Paulus, M., & Essler, S. (2020). Why do preschoolers perpetuate inequalities? Theoretical perspectives on inequity preferences in the face of emerging concerns for equality. Developmental Review, 58, 1-13. DOI: https://doi.org/10.1016/j.dr.2020.100933

Paulus, M., & Moore, C. (2014). The development of recipient-dependent sharing behavior and sharing expectations in preschool children. Developmental Psychology, 50(3), 914-921. DOI: https://doi.org/10.1037/a0034169

Piaget, J. (1932). The moral judgment of the child. Routledge Kegan Paul.

Piff, P. K., Kraus, M. W., & Keltner, D. (2018). Unpacking the inequality paradox: The psychological roots of inequality and social class. Advances in Experimental Social Psychology, 57, 53-124. DOI: https://doi.org/10.1016/bs.aesp.2017.10.002

Prencipe, A., & Zelazo, P.D. (2005). Development of affective decision making for self and other: Evidence for the integration of first and third-person perspectives. Psychological Science, 16(7), 501-505. DOI: https://doi.org/10.1111/j.0956-7976.2005.01564.x

Rizzo, M. T., & Killen, M. (2016). Children’s understanding of equity in the context of inequality. British Journal of Developmental Psychology, 34(4), 569-581. DOI: https://doi.org/10.1111/bjdp.12150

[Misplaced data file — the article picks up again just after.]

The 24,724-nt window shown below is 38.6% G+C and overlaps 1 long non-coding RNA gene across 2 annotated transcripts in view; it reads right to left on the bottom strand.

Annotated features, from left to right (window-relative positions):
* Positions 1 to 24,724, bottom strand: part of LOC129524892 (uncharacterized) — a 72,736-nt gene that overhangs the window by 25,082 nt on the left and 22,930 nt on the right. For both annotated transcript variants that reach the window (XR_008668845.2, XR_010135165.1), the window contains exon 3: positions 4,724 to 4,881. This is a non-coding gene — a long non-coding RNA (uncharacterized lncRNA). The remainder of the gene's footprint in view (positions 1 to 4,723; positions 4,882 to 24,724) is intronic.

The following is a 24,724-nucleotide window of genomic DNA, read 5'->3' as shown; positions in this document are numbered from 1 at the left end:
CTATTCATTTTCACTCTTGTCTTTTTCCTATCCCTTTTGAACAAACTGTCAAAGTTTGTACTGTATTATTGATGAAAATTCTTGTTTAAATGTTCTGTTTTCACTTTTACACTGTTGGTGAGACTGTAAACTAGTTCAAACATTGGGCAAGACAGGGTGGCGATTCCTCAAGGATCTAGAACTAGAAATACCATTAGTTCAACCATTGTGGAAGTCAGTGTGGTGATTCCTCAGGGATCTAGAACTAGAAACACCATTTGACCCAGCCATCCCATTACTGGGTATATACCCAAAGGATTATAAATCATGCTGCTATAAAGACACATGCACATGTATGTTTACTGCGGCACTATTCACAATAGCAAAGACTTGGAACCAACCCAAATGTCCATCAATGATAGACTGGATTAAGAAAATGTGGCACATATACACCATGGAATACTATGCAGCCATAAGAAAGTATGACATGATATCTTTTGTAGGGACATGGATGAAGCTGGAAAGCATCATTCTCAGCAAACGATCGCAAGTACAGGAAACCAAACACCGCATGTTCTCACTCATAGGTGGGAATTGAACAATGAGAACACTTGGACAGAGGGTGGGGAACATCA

Rizzo, M. T., Elenbaas, L., Cooley, S., & Killen, M. (2016). Children's recognition of fairness and others' welfare in a resource allocation task: Age related changes. Developmental Psychology, 52(8), 1307–1317. DOI: https://doi.org/10.1037/dev0000134

Roberts, S. O., Guo, C., Ho, A. K., & Gelman, S. A. (2018). Children's descriptive-to-prescriptive tendency replicates (and varies) cross‐culturally: Evidence from China. Journal of Experimental Child Psychology, 165, 148–160. DOI: https://doi.org/10.1016/j.jecp.2017.03.018

Rochat, P., Dias, M. D., Liping, G., Broesch, T., Passos-Ferreira, C., Winning, A., & Berg, B. (2009). Fairness in distributive justice by 3-and 5-year-olds across seven cultures. Journal of Cross-Cultural Psychology, 40(3), 416-442. DOI: https://doi.org/10.1177/0022022109332844